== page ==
|by Nicholas Wolff, |
LCSW, BCD, TEP
Therapists and trainers are constantly engaged with people having to reshape their goals and redefine their identity because of unpredictable circumstances. When life redirects our course and there is no going back, letting go of the person we used to be is the pivot upon which a successful future turns. Another New York Times article ("When Injuries to the Brain Tear at Hearts") speaks to this through a story about interventions with couples when one partner has a traumatic brain injury, which often results in personality changes that dramatically alters the emotional landscape of a marriage. Quoting Virginia Commonwealth Univeristy psychologist Emilie Godwin, the article states that although some familiar tools in the therapeutic toolbox for couples are useful in these situations – like communication skills, focusing on the positive in one another, taking time for fun and romance – the core of the work is “asking people to just look forward, to not look back at all. To try to recreate a relationship.”
When a paradigm shifts, and “everything goes back to zero,” we bring all that we are and have developed within ourselves to the challenge of reinventing our dreams and our attitudes. Shackleton brought his emotional intelligence, personal courage and strength to the task of improvising a structure of activity that kept his men engaged with life and with each other rather than sinking into despair for 2 long years in catastrophic conditions. Living with a life-changing injury or catastrophic loss that redefines our roles is a similar process of improvisation.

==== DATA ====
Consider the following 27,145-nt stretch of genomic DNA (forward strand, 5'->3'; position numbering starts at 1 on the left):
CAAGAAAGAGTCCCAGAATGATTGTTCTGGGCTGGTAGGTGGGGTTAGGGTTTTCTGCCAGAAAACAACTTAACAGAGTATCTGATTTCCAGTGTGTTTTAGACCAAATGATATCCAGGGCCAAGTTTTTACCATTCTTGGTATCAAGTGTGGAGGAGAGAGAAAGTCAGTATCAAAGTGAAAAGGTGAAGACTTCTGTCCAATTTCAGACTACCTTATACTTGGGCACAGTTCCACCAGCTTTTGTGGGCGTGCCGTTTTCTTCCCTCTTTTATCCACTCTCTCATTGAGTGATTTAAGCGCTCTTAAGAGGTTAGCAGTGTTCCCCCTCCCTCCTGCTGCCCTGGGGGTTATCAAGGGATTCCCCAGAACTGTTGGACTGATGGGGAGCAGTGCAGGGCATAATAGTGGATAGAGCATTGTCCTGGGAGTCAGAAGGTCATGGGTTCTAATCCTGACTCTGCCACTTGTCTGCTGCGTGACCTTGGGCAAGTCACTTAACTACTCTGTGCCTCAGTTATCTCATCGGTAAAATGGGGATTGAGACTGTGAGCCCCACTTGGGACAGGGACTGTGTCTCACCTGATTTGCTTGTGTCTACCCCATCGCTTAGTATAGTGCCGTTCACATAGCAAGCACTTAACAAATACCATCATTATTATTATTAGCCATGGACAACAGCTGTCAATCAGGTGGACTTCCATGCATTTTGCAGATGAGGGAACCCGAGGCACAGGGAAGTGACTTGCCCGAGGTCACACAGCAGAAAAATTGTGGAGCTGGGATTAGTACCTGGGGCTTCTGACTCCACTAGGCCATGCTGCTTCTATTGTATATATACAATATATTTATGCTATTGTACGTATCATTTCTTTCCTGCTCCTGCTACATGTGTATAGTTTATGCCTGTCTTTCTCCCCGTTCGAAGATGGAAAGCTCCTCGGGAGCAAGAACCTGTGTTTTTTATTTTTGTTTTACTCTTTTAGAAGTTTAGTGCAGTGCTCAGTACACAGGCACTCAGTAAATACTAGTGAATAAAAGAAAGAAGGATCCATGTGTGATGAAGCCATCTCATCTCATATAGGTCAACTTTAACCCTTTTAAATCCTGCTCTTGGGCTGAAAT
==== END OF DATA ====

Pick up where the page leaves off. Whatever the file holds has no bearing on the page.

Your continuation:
We can develop and maintain the psychological “muscle” needed for thinking on the fly and effective responses to uncertainty through the practice of letting go. Let go of old, unrealized dream. Take a hard look at habits of thinking or action that are familiar but futile. Release what is no longer working. The creative tension produced by unloading the past prepares us to deal with the unexpected. We become more flexible and adaptable. We can shape our future rather than wait to be shaped by it.
Nicholas Wolff facilitates a weekly professional training group in Experiential/Action Methods for therapists, counselors, educators and trainers. Contact him about participation in this visionary group by calling 631-366-4265 or email: firstname.lastname@example.org